TV and cinema have shaped public misconceptions about daily life as a forensic psychologist and the invaluable part they play in the criminal justice system. To help separate fact from fiction we spoke with our team of experts about the duties, demands and rewards of working as a forensic psychologist, and here we share some of their thoughts.
First thing’s first – what does a forensic psychologist do?
“Forensic psychologists play a unique role in the legal and justice system. Their job can involve undertaking a variety of tasks, including: counselling victims of a crime, evaluating child custody, death notification procedures, competency evaluations of criminal defendants, and evaluation of post-traumatic stress disorder (PTSD). Such tasks ensure that both criminals and victims are treated fairly and help contribute to the running of the legal system.
“Forensic psychology is the application of psychology to legal and criminal matters. Forensic psychologists study criminals and their crimes to make inferences and draw conclusions about the personality traits of perpetrators and therefore assist in criminal profiling.”
What is the difference between forensic psychology and forensic psychiatry?
“It’s really important not to confuse the two. The key difference between forensic psychology and forensic psychiatry is that a forensic psychiatrist will have extensive medical training and the authority to prescribe drugs and section someone, but a forensic psychologist does not have this authority.
“While both practices involve the interaction of mental health and the legal system, they are entirely different fields with different educational backgrounds, requirements, and approaches to mental health. This is because forensic psychology looks at the way that the brain behaves, e.g. in response to trauma, from a functioning point of view. Forensic psychologists use various therapies, including talking therapies, to determine the root cause of a person’s problem and teach them skills for coping. Forensic psychiatry, however, looks at the brain from a medical point of view. Forensic psychiatrists will know about the chemical interactions in the brain and how medication can treat imbalances and problems.”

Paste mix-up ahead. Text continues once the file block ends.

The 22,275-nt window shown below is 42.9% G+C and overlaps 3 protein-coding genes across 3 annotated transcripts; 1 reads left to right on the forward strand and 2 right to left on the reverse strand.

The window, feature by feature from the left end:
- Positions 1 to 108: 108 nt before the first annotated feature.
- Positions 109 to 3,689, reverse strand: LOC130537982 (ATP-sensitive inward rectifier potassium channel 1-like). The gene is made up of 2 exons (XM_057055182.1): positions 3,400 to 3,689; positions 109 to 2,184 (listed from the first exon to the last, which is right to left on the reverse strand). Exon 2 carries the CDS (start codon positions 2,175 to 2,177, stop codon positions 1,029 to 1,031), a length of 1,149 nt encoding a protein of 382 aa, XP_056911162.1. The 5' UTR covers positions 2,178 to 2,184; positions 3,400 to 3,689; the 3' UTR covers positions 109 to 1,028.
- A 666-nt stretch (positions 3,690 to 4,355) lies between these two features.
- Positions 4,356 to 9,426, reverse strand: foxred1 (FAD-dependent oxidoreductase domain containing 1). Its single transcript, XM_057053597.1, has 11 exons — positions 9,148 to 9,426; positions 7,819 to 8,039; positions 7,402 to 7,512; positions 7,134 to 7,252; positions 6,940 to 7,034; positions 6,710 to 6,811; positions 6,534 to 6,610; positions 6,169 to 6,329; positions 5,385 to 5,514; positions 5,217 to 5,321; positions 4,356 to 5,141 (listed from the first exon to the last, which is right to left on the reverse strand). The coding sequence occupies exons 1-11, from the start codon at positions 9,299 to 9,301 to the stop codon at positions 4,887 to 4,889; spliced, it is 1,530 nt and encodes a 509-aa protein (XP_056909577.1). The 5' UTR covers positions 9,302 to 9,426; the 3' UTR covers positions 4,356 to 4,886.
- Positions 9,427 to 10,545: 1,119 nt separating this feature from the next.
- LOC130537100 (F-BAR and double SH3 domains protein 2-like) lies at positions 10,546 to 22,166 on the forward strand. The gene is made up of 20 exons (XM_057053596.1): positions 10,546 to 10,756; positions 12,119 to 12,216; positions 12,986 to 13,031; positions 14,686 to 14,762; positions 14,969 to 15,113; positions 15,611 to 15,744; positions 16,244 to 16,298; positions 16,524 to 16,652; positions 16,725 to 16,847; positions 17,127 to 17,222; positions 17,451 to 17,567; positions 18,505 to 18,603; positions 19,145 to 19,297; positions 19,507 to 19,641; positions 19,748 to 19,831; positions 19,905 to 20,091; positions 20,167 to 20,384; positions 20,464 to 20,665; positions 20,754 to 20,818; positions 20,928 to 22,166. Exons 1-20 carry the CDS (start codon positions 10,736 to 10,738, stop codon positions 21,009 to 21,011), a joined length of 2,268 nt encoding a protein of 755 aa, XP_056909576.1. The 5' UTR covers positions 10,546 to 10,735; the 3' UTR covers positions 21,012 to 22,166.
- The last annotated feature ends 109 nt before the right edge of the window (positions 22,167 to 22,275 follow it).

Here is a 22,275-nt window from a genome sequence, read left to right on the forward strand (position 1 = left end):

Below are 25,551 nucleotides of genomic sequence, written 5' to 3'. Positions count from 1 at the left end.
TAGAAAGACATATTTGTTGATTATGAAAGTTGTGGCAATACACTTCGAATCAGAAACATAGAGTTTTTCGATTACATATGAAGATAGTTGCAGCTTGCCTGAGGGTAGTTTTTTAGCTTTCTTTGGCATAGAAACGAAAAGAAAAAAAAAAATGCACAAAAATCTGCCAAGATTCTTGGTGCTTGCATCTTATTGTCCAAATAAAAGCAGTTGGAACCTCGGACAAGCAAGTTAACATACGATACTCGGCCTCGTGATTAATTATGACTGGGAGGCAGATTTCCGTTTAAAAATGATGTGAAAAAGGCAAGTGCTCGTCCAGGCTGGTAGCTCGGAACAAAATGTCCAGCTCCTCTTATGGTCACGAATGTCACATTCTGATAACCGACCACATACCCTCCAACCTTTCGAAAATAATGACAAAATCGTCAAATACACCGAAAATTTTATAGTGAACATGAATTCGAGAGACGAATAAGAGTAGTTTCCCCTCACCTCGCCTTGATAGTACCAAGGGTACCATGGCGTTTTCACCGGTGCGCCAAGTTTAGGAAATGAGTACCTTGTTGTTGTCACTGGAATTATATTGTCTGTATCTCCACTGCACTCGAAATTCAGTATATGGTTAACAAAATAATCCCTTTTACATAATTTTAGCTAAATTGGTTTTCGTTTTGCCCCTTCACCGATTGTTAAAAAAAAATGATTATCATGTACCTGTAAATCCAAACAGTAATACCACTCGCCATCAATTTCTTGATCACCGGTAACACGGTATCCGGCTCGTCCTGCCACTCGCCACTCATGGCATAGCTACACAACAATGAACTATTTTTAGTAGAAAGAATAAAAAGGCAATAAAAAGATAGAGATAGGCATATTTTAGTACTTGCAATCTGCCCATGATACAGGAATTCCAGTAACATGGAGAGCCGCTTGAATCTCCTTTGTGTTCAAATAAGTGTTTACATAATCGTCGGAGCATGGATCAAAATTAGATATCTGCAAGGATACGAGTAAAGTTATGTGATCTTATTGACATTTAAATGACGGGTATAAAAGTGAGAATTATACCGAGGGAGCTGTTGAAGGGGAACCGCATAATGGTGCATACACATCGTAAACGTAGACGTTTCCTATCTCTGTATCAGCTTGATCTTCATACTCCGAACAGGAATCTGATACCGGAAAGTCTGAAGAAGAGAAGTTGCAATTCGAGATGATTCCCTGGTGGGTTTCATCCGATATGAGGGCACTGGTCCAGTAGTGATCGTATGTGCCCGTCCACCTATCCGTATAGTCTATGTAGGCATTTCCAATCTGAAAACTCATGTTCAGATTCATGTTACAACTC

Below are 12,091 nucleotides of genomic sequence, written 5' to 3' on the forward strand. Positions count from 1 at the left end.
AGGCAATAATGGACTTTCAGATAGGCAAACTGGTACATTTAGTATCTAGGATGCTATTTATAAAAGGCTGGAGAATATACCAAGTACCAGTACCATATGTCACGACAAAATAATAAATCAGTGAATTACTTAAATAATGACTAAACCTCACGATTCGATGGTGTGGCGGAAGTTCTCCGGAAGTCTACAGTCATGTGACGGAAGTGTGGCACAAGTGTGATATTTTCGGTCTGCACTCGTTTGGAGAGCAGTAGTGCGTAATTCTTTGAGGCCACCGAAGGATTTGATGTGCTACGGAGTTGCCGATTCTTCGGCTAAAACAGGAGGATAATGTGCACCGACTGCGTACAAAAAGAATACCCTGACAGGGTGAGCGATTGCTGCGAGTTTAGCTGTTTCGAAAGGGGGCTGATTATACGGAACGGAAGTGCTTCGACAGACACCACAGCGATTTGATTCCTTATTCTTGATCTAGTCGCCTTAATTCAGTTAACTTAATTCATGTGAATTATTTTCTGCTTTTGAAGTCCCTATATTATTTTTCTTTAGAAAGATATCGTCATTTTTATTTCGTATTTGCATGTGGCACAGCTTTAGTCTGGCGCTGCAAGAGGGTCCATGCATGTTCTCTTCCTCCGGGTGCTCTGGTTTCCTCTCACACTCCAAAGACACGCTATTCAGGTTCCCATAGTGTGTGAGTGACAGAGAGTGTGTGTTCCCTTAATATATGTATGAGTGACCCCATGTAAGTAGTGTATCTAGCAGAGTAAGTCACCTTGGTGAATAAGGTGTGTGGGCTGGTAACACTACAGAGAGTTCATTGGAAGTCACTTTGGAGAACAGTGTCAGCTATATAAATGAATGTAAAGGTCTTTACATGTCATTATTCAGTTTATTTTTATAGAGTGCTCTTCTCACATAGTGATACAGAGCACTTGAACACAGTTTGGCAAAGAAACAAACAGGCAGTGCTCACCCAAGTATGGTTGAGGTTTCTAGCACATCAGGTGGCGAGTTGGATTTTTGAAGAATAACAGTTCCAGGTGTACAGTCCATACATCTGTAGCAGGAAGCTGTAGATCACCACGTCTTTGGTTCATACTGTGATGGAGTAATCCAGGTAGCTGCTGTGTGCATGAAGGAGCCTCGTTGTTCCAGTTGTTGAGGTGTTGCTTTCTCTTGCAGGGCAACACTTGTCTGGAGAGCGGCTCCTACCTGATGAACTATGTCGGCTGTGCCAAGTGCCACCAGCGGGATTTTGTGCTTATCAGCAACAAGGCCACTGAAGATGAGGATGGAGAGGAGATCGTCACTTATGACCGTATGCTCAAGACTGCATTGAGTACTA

What are the most rewarding aspects of working as a forensic psychologist?
“The field of forensic psychology offers a diverse career path. Forensic psychologists can work in either the public or the private sector, but ultimately the profession involves helping others, which can be considered as one of the most fulfilling aspects of the job. The field presents itself as both a challenging and stimulating environment. It often includes high-wire work and can be exhilarating in some situations.
“Another up-side to the profession is that there is a high degree of satisfaction at the end of a successful case. In addition to this, you will possess concrete skills in interpreting the relationship between psychological issues and the law. This provides some status in legal settings, which can in turn make you more employable.
“It may not necessarily be the glamourised, glitzy role that you see portrayed in crime dramas, but forensic psychology is an engaging profession and one which forensic psychologists can be passionate about.”
What are the most challenging aspects of working as a forensic psychologist?
“It goes without saying that the job can be extremely stressful. It can be difficult to work day in and day out dealing with the problems of defendants and offenders, and then trying to be objective when analysing their state of mind.